THE RUSSIAN MARTIAL ART
By Trevor Robinson
British Systema Association
Originally published in Combat Magazine
On the 10th of June 1999 I was waiting at Manchester airport for a flight to Toronto and had time to reflect on what had been an eventful six months for me. For Christmas 1998 a friend of mine had given me a video of "The System", by Vladimir Vasiliev, and asked what my opinion of it was. I told him I couldn't comment on it until I had actually tried it and in my next lesson I used some of the techniques from the video and they worked. A few phone calls later and I had more videos and by the 20th of February I had become the first person in this country to be affiliated to Vladimir's school. So it was excitement tinged with fear as I waited at the airport, realizing that I was the first Englishman to go to train in the Russian Martial Art called "The System".
Vladimir Vasiliev studied at the Moscow Spetsinstitute, with ten years extensive military experience with the Special Operations Unit in Spetsnaz. He is a former trainer for the Russian Paratroopers, Swat Teams and Elite Bodyguards. The Russian style of Martial Arts dates back to the 10th century and throughout the history of this huge country, Russia had to repel invaders from all sides. They all attacked with distinct styles and unique weaponry, the battles fought on different terrains during both freezing winters and sweltering summers, with the Russians often greatly outnumbered by their opponents. As a result of these factors the Russian warriors acquired a style that combines strong spirit with extremely clever and versatile tactics, practical and deadly against any type of enemy in any circumstances. The style is natural and free, it has no strict rules, rigid structure or limitations (except for a moral ones). All tactics are based on the instinctive reactions, individual strengths and limitations and is specifically designed for fast learning.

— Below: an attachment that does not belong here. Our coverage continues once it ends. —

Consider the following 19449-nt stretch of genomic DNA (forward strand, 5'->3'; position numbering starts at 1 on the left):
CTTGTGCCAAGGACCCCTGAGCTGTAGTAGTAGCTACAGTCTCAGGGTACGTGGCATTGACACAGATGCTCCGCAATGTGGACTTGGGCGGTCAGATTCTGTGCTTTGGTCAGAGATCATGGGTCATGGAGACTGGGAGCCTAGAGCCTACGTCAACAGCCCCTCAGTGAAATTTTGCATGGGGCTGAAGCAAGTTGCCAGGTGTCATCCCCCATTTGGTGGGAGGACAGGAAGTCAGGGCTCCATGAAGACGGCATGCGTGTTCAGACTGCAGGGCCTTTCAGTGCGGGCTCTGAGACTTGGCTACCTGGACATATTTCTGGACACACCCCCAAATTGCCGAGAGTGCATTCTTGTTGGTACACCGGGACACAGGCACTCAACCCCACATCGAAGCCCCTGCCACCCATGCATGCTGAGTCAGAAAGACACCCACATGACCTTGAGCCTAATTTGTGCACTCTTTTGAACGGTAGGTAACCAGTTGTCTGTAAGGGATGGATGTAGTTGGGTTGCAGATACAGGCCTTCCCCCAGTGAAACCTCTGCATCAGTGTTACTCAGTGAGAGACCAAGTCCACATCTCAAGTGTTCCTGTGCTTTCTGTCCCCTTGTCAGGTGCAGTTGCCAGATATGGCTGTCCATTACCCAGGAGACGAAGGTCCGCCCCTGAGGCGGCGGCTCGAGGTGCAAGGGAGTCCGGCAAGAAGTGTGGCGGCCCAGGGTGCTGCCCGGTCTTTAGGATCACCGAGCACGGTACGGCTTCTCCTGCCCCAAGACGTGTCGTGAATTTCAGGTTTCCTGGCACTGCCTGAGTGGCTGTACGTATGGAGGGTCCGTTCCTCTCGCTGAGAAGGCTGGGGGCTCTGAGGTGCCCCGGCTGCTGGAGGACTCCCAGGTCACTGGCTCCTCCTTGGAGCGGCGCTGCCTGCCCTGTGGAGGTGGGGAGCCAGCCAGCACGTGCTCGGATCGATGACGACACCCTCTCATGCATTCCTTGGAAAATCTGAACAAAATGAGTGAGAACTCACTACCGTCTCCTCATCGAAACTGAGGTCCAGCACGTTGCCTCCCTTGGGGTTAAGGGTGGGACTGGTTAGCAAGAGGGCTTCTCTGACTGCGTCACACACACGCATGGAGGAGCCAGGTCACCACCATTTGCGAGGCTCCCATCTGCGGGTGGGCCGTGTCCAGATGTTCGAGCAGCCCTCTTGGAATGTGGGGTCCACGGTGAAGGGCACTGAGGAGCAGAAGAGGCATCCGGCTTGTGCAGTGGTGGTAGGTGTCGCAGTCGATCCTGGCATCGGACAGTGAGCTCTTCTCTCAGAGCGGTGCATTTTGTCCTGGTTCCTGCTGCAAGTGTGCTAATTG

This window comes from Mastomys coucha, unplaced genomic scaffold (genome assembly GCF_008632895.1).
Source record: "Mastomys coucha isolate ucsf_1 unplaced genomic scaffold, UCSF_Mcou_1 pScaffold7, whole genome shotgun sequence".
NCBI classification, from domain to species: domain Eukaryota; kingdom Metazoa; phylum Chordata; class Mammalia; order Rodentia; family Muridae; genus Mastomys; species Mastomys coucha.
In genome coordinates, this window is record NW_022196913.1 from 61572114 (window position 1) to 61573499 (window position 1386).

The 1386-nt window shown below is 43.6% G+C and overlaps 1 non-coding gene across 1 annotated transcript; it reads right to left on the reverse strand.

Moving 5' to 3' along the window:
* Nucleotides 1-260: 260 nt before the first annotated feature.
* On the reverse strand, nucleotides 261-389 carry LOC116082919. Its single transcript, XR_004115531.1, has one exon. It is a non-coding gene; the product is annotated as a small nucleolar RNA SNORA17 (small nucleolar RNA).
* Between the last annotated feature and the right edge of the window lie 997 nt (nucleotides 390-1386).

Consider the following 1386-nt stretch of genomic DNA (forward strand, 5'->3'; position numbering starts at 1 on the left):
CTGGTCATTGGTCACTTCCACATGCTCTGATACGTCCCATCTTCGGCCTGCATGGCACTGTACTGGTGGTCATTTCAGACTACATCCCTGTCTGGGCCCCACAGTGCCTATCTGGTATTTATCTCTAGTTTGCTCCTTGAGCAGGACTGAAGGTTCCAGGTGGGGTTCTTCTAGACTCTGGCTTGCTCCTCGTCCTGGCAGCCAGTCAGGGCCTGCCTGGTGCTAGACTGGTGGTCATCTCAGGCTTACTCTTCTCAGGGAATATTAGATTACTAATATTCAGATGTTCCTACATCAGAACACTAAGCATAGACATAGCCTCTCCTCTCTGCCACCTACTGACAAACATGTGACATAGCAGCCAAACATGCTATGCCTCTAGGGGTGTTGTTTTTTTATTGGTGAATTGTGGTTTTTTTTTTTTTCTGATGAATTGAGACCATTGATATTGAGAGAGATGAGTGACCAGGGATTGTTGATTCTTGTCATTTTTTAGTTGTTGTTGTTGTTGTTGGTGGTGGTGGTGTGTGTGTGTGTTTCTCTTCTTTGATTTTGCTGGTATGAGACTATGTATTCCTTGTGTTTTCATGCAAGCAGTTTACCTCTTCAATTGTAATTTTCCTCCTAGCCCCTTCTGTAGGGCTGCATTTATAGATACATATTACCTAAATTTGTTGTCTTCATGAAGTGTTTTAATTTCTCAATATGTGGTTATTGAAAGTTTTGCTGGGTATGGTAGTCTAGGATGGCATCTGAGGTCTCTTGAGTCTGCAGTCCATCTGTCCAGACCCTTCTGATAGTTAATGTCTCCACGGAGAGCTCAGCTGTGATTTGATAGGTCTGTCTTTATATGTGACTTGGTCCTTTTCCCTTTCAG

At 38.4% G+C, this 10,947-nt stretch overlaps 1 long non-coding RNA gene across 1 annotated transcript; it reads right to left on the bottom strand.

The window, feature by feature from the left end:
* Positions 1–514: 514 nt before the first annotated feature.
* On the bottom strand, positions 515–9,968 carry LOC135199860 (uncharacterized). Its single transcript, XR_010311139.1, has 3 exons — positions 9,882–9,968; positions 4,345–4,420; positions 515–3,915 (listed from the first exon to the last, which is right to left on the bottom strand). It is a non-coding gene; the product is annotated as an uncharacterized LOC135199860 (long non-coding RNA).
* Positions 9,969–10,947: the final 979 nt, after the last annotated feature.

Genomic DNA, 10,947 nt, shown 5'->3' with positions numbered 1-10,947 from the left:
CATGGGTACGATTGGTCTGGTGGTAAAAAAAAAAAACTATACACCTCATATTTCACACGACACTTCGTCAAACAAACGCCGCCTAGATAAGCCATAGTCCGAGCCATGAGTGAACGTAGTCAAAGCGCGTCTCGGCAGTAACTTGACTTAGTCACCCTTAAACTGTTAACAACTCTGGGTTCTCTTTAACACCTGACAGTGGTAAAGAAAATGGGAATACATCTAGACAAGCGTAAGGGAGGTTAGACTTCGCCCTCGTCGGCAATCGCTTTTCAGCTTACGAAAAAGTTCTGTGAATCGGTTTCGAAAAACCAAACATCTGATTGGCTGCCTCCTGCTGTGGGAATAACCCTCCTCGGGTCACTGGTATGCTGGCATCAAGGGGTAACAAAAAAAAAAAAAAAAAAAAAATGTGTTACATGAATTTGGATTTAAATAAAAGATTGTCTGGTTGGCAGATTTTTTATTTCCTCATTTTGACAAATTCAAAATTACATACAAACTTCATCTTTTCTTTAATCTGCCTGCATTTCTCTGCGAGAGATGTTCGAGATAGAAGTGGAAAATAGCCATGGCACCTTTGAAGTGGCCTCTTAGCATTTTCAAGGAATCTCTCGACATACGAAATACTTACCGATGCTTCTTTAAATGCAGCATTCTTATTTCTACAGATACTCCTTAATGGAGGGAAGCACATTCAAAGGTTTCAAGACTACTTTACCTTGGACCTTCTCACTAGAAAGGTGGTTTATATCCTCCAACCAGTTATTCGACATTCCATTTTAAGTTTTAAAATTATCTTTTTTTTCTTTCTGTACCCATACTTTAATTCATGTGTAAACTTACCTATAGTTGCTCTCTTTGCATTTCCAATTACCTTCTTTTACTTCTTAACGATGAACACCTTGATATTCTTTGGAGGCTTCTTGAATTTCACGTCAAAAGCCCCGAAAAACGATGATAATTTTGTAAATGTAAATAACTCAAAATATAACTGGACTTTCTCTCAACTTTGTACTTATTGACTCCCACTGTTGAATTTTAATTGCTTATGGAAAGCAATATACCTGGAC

When the Communists came into power in 1917, they suppressed all national traditions. Those practicing the old style of fighting could be severely punished. At the same time, the authorities quickly realized how viable and devastating the original combat system was and reserved it just for a few units in Spetsnaz. Spetsnaz, or Voiska Spetsialnogo Naznachenia, stands for the Russian Special Forces. Within this highly acclaimed military organization there are a few Special Operations Units used in the highest risk missions. These professional went through severe training in all three levels of human ability; the physical, the psychological and the psychic. They became true masters of the old Russian system, further perfecting and continuously using it, in covert military operations and at the top levels of close protection.